Friday, June 27, 2008

Gods Behaving Badly

Two bizarrely complementary musical theatre pieces have been playing all June in San Francisco, one being the Wagner opera "Das Rheingold," which is all about Gods behaving badly, and Cole Porter's brilliant, rarely seen 1950 musical, "Out of This World," which is also about Gods behaving badly.

"Das Rheingold" at the San Francisco Opera is in a new Francesca Zambello production that's lively and colorful. The cast is uniformly good, and in Stefan Margita's case as Loge the Fire God, he's just plain great, as is the orchestra under Donald Runnicles. I don't have anything interesting to say about the opera, since truth be told, Wagner leaves me cold (it tends to remind me of bad sex, for some reason), but click here for an interesting essay by Patrick Vaz who actually saw this production in its slightly different, previous incarnation in Washington, D.C.

Across the street from the Opera House are the offices of the 42nd Street Moon organization, who have been presenting rare 20th century musicals in concert for the last 15 years. Their current performing location is at the Eureka Theatre in the Embarcadero Center, and their final production of the season is one of the finest I have seen from them.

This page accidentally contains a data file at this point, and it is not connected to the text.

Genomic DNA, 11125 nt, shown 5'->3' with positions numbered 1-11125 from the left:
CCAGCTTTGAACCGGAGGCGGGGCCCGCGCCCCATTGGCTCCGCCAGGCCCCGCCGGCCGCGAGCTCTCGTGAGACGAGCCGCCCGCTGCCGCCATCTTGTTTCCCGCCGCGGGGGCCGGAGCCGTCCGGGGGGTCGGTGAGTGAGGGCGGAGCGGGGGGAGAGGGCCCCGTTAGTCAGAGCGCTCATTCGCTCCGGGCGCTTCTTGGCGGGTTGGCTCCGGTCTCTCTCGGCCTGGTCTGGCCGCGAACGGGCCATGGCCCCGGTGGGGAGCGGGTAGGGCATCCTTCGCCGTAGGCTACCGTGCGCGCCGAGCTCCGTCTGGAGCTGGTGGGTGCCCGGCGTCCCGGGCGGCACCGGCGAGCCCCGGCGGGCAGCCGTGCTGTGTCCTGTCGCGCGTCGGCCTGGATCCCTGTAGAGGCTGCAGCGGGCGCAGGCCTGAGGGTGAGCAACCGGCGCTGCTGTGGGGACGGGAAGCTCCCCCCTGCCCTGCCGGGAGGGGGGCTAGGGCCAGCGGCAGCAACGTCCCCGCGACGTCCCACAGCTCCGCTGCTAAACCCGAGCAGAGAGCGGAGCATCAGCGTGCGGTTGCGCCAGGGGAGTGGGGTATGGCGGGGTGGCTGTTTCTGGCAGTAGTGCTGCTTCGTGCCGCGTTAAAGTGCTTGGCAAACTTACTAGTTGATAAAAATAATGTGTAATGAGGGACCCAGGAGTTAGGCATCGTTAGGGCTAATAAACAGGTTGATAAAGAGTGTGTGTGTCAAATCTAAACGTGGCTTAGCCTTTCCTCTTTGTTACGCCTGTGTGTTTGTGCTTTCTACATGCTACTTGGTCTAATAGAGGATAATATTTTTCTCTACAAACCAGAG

"Out of This World" is Cole Porter's follow-up to his masterpiece, "Kiss Me Kate," and the musical score is comparably great. The problem has always been with its book, which mixes up up Jupiter, who wants to commit adultery with a mortal (again), his jealous wife Juno, and their wild, sexy children ranging from Mercury to Venus. There have been various attempts at rewriting the book, a la Bernstein's "Candide," and this production uses artistic director Greg MacKellan's pastiche of a number of earlier attempts that is almost completely successful. His use of a 1950s movie star as the mortal Helen adds an extra layer of humor that is beautifully exploited, and it works well with music and lyrics that stretch the concept of "risque" to its very limits. The same-sex episodes are also very well done and even manage not to feel anachronistic.

The cast in "Out of This World" is also uniformly good, with a wonderful star turn by Darlene Popovic as Juno (it was originally written for Charlotte Greenwood). The music director Dave Dobrusky on piano is joined by the wonderful musician Nick DiScala who plays the flute, clarinet, and alto sax on various songs, and manages to make it feel as if there is an entire orchestra onstage.

The show is in its final weekend and I'd actually recommend it over "Das Rheingold," which you can see when it returns as part of Wagner's complete "Ring" cycle in a few years. This is the final weekend for "Out of This World," and though the houses are pretty well sold, you can call (415) 255-8207 to see if there are any tickets for tonight, Saturday or the final Sunday matinee.

1 comment:

Delphine said...

I love your analysis of Wagner.
An exact metaphor.